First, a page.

Originally on display through Sept. 1, “Wolf to Woof” is the largest and most comprehensive traveling exhibit on the history, biology and evolution of dogs. It shows how dogs have secured a special place in human society as an incredibly diverse and versatile species that serves as hunters, herders, guards and companions.
“ ‘Wolf to Woof’ has been a very popular summer visitor attraction, so we’ve decided to give our community an extra week to see what all the ‘howling’ is about,” said Florida Museum exhibit developer Tina Choe.
The exhibit reveals an in-depth history of dogs and their connection with wolves through four themed sections featuring artifacts, multimedia displays, photomurals and (more…)
GAINESVILLE, Fla. — By tracing nearly 3,000 genes to the earliest common ancestor of butterflies and moths, University of Florida scientists have created an extensive “Tree of Lepidoptera” in the first study to use large-scale, next-generation DNA sequencing.
Among the study’s more surprising findings: Butterflies are more closely related to small moths than to large ones, which completely changes scientists’ understanding of how butterflies evolved. The study also found that some insects once classified as moths are actually butterflies, increasing the number of butterfly species higher than previously thought.
“This project advances biodiversity research by providing an evolutionary foundation for a very diverse group of insects, with nearly 160,000 described species,” said Akito Kawahara, lead author and assistant curator of Lepidoptera at the Florida Museum of Natural History on the UF campus. “With a tree, we can now understand how the majority of butterfly and moth species evolved.”
Available online and to be published in the August print edition of the Proceedings of the Royal Society B: Biological Sciences, the study builds the evolutionary framework for future ecological and (more…)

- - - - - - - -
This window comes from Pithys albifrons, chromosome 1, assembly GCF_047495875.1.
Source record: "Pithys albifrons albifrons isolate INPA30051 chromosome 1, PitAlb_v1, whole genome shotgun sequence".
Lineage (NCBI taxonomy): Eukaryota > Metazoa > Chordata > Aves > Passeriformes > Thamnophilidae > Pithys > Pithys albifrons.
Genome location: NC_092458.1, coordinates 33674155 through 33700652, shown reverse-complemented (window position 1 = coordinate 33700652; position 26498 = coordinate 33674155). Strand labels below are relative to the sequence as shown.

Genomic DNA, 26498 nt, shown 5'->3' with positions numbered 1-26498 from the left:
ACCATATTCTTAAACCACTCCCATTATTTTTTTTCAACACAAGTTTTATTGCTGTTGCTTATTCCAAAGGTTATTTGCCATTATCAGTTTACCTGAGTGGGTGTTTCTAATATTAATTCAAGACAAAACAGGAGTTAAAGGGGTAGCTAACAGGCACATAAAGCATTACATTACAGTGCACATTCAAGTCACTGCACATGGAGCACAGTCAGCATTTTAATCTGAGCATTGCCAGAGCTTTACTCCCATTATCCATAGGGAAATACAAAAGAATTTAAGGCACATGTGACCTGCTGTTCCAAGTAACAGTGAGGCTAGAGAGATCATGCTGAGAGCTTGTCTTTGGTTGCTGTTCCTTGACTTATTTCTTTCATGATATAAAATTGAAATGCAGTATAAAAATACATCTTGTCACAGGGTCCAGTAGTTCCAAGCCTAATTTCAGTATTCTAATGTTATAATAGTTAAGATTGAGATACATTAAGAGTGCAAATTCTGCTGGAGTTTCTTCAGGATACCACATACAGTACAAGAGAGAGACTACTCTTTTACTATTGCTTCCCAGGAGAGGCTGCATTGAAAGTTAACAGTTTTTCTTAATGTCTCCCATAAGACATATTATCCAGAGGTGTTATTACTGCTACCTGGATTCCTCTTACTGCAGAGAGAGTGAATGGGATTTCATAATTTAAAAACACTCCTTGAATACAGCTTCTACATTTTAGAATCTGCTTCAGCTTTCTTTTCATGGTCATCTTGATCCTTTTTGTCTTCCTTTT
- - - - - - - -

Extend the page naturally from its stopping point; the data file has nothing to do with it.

GAINESVILLE, Fla. — The University of Florida Elegance of Science art competition that stresses the connection between artistic and scientific perceptions of reality is now accepting submissions until Dec. 20.
After a three-year hiatus, the Marston Science Library and Florida Museum of Natural History are re-introducing the contest to UF students, staff and faculty who have created two-dimensional images as part of their research or that feature scientific tools or concepts.
Art is often sacrificed in schools because people emphasize science for students’ (more…)
GAINESVILLE, Fla. — The Florida Museum of Natural History is celebrating the Panama Canal’s 100th birthday this August with a new gallery exhibition and family-friendly event.
Opening Aug. 9, “Panama: Tropical Ecosystem” focuses on the region’s biodiversity and the cultural importance of nature in a country of rain forests, volcanic beaches and mountains. On display through May 31, 2015, the exhibit features photographs, stereographs, plant illustrations, books and artifacts highlighting the rich variety of flora and fauna in the land between North and South America.
“Visitors will learn about Panama’s natural environment, including how it’s represented in art and (more…)
GAINESVILLE, Fla. — A high school student working in the Florida Museum of Natural History McGuire Center for Lepidoptera and Biodiversity recently received a $2,000 Mu Alpha Theta grant to research moth wings.
Only about a dozen U.S. high school students receive the grant each summer from the national high school and two-year college mathematics honor society.
The grant will allow Buchholz High School senior Minjia Zhong to complete a paper she wrote and submit it for publication in a peer-reviewed scientific journal.
“A $2,000 research grant is an incredible accomplishment for someone who has yet to start college,” said Florida Museum assistant curator of Lepidoptera Akito Kawahara, who is supervising Zhong’s research.
Zhong uses her math skills to apply and understand geometric morphometrics, a field of statistics used to quantify complex shapes. Kawahara said Florida Museum researchers think diverse wing shapes evolved as a defense against nocturnal predators, such as bats.
Zhong said she developed an interest in moths as a collections assistant through the Florida Museum’s summer Junior Volunteer Program, and studying wing shapes of the Saturniidae moth family satisfied her desire to combine math and (more…)